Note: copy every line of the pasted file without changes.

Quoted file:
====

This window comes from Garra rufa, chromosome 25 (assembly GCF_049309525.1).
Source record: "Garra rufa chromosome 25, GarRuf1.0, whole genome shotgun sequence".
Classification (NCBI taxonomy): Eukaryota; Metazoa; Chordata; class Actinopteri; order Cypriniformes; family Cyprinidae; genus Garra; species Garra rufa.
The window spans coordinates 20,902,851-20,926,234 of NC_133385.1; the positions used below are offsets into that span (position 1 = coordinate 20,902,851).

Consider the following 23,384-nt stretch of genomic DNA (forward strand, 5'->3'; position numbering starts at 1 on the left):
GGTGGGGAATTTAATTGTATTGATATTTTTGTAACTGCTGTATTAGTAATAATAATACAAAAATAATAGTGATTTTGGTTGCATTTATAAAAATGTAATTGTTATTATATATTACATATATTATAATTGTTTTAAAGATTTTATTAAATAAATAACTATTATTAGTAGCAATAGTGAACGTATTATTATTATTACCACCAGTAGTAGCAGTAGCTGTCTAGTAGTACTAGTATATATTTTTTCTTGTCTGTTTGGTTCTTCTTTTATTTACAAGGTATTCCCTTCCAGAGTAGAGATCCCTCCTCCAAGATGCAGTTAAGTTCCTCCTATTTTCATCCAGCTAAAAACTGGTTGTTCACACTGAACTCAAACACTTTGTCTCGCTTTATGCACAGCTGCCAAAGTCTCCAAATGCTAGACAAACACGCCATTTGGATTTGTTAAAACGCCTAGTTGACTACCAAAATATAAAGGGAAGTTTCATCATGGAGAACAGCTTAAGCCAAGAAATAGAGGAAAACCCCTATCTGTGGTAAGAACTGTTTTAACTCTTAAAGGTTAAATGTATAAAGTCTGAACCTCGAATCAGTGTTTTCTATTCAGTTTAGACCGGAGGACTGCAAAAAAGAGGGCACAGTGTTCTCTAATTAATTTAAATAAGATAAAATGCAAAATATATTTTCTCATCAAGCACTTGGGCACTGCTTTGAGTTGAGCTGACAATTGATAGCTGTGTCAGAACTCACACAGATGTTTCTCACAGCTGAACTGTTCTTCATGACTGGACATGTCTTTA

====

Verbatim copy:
This window comes from Garra rufa, chromosome 25 (assembly GCF_049309525.1).
Source record: "Garra rufa chromosome 25, GarRuf1.0, whole genome shotgun sequence".
Classification (NCBI taxonomy): Eukaryota; Metazoa; Chordata; class Actinopteri; order Cypriniformes; family Cyprinidae; genus Garra; species Garra rufa.
The window spans coordinates 20,902,851-20,926,234 of NC_133385.1; the positions used below are offsets into that span (position 1 = coordinate 20,902,851).

Consider the following 23,384-nt stretch of genomic DNA (forward strand, 5'->3'; position numbering starts at 1 on the left):
GGTGGGGAATTTAATTGTATTGATATTTTTGTAACTGCTGTATTAGTAATAATAATACAAAAATAATAGTGATTTTGGTTGCATTTATAAAAATGTAATTGTTATTATATATTACATATATTATAATTGTTTTAAAGATTTTATTAAATAAATAACTATTATTAGTAGCAATAGTGAACGTATTATTATTATTACCACCAGTAGTAGCAGTAGCTGTCTAGTAGTACTAGTATATATTTTTTCTTGTCTGTTTGGTTCTTCTTTTATTTACAAGGTATTCCCTTCCAGAGTAGAGATCCCTCCTCCAAGATGCAGTTAAGTTCCTCCTATTTTCATCCAGCTAAAAACTGGTTGTTCACACTGAACTCAAACACTTTGTCTCGCTTTATGCACAGCTGCCAAAGTCTCCAAATGCTAGACAAACACGCCATTTGGATTTGTTAAAACGCCTAGTTGACTACCAAAATATAAAGGGAAGTTTCATCATGGAGAACAGCTTAAGCCAAGAAATAGAGGAAAACCCCTATCTGTGGTAAGAACTGTTTTAACTCTTAAAGGTTAAATGTATAAAGTCTGAACCTCGAATCAGTGTTTTCTATTCAGTTTAGACCGGAGGACTGCAAAAAAGAGGGCACAGTGTTCTCTAATTAATTTAAATAAGATAAAATGCAAAATATATTTTCTCATCAAGCACTTGGGCACTGCTTTGAGTTGAGCTGACAATTGATAGCTGTGTCAGAACTCACACAGATGTTTCTCACAGCTGAACTGTTCTTCATGACTGGACATGTCTTTA